Retelling. First, prophecy is all about the great event of the Old Testament, the Exodus. The Lord took the people out of slavery, gave them a land, and promised them a future. Out of that the Old Testament says because God is like that, therefore he was consistent with himself at the beginning, and so we can look back.
Forthtelling. And therefore, the Lord is consistent with himself now. Most of what we call “prophecy” in the Old Testament is what we today call “preaching”: This is who God is, and this is how he acts. He acts with judgment and to give us a hope.
Foretelling. Then there is a small portion of prophecy which is foretelling, looking toward the future. But it is not in the way of saying we can calculate the time and the season and the place, but rather, God gave us an Exodus, and he will give us an Exodus again. God gave us a covenant, and he will give us a new covenant. God gave us a kingdom, and he will give us a new kingdom. God gave us a king, and he will give us a new king. God gave us the city of Jerusalem, and he will give us a new Jerusalem. God is the one who is the Lord and he continues to be the same way.
We can see this in certain examples. The Book of Jeremiah says all will be restored in seventy years. We know that the restoration was in 538 B.C., and we can calculate the Exile at 597 B.C. or 587 B.C. No matter what kind of mathematics you do, it doesn’t come out to seventy years, because what the prophet was really saying is that it is about the lifetime of a man. Seventy years is three score and ten. This is not claiming special, inside knowledge of a divine timetable.
Or consider Isaiah 7:14, which is important for us soon in Advent. It says a young woman shall bear a son and you shall call his name Immanuel. That is first of all for the people right there, and it did come true that a young woman bore a son and they called his name Immanuel. But then in God’s good purposes there are things which happened much later, but in no way do we say that Isaiah is giving us the times and the season.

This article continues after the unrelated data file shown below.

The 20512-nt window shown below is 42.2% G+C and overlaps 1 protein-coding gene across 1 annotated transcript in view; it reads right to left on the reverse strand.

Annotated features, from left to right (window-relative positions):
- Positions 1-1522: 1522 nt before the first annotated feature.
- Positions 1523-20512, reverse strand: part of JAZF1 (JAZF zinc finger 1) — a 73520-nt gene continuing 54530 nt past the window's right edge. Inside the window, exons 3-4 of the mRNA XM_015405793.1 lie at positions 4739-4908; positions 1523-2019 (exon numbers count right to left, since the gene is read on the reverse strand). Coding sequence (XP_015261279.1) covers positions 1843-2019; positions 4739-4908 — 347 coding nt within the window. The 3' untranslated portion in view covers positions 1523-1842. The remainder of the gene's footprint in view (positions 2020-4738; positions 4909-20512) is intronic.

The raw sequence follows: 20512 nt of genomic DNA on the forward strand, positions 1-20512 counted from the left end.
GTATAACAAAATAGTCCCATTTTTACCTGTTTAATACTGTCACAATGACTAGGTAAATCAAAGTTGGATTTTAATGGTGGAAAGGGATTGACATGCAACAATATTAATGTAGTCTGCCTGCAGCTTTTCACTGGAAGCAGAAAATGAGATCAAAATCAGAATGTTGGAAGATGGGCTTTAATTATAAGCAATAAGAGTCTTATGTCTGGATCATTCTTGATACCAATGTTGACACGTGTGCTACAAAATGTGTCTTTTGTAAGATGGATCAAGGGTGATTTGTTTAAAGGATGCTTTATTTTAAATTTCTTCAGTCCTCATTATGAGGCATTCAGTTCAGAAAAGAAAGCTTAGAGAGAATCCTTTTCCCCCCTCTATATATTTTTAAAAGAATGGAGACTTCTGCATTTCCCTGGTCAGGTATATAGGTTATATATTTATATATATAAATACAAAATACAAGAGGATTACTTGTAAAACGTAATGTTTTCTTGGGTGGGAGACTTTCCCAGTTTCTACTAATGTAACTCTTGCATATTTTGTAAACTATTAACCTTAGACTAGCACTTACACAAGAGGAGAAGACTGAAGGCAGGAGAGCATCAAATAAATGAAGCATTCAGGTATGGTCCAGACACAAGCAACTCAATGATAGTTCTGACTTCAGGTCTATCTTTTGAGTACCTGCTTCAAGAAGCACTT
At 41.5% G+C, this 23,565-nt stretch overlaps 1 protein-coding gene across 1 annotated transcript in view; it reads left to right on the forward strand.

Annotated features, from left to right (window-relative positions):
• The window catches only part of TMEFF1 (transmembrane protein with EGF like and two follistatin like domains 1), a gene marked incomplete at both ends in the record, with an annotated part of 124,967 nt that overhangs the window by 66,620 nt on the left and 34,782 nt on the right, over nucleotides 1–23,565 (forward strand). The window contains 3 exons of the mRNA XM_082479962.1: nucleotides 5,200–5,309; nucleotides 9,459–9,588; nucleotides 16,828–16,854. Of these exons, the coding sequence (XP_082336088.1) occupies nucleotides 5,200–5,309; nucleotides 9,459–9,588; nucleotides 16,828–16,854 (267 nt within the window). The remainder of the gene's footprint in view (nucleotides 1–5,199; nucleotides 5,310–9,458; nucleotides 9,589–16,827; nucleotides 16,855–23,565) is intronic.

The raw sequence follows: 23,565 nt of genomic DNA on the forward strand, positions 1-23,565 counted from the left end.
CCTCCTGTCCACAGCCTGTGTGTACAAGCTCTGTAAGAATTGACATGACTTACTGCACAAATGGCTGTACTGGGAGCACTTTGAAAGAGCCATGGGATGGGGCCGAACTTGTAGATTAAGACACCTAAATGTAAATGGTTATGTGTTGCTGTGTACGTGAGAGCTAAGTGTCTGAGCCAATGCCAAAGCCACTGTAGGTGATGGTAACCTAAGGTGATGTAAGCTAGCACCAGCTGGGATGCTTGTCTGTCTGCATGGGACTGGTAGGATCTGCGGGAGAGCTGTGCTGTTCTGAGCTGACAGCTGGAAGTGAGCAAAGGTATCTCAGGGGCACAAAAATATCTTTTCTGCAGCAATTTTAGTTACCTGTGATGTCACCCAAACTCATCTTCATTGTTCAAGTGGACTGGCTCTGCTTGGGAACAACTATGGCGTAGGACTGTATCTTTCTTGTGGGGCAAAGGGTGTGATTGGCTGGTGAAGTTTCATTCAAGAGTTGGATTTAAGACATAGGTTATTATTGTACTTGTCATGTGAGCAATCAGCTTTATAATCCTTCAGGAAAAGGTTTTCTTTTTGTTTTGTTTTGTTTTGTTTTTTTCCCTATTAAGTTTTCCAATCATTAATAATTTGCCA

Why do people get caught in calculating and claiming signs and the like? First of all, it’s about being on the inside, having inside information. Then of course there is that feeling that I am in the elect. I’ve got it made because I can calculate the times and the seasons.
This is not a question of what God could do. There is no reason that God couldn’t have created the world in one second with all the geological strata and all the books in all the libraries and all whatever is, just like that. It is rather that God takes our lives and our future seriously and becomes involved in our lives. That’s who God is, not what God could do, but he is in Jesus Christ.
Then there is that temptation, which is a temptation of the evil one, to say: “Well, Lord, I know I should believe you, but please give me a sign. Give me an extra something, a feeling, a private miracle, so that I know you are Lord.”
Matthew 16:1-4 warns us about this. The pharisees come to Jesus and say: “Give us a sign.” Jesus says to them: “An evil and adulterous generation seeks for a sign, but no sign shall be given to it except the sign of Jonah.”
The sign of Jonah? That is the cross. Jonah was the one who was swallowed by the whale, died, and then tossed up alive on the beach. It was a way of describing what the Lord was doing on the cross. As Paul writes in 1 Cor 1:22-24: “Jews demand signs and Greeks seek wisdom, but we preach Christ crucified, a stumbling block to Jews and folly to Gentiles, but to those who are called, both Jews and Greeks, Christ the power of God and the wisdom of God.”
This relates closely to I Thessalonians, which has a lovely passage that concludes: “We thank God constantly for this, that when you received the word of God which you heard from us, you accepted it not as the word of men but as what it really is, the word of God which is at work in you believers” (1 Thessalonians 2:13).
Remember this is Paul writing about the year 50 when there was no “book,” no Bible. (As we know, 1 Thessalonians is the oldest book we have of the twenty-seven books in the New Testament. Most of the other writings weren’t written until much later.)
Paul here is not referring to the word of God meaning “the book.” He’s referring to Jesus Christ, to the message of the cross and of what Jesus Christ has done for us, and to the certainty we have not in signs and calculations but that he has made us his own in Baptism, and that he has conquered sin, death, and the devil on the cross, and that we have this “word of God” at work in us.
This is what the Bible is for. Not a book for calculating times and seasons, but for preaching Christ, crucified and resurrected. He is living now and he is with us in Word and sacrament.
Our hope is not in calculations, in signs, or experiences; our hope is in him. As Paul writes: “He who calls you is faithful, and he will do it” (1 Thessalonians 5:24). This is a sure hope. Amen.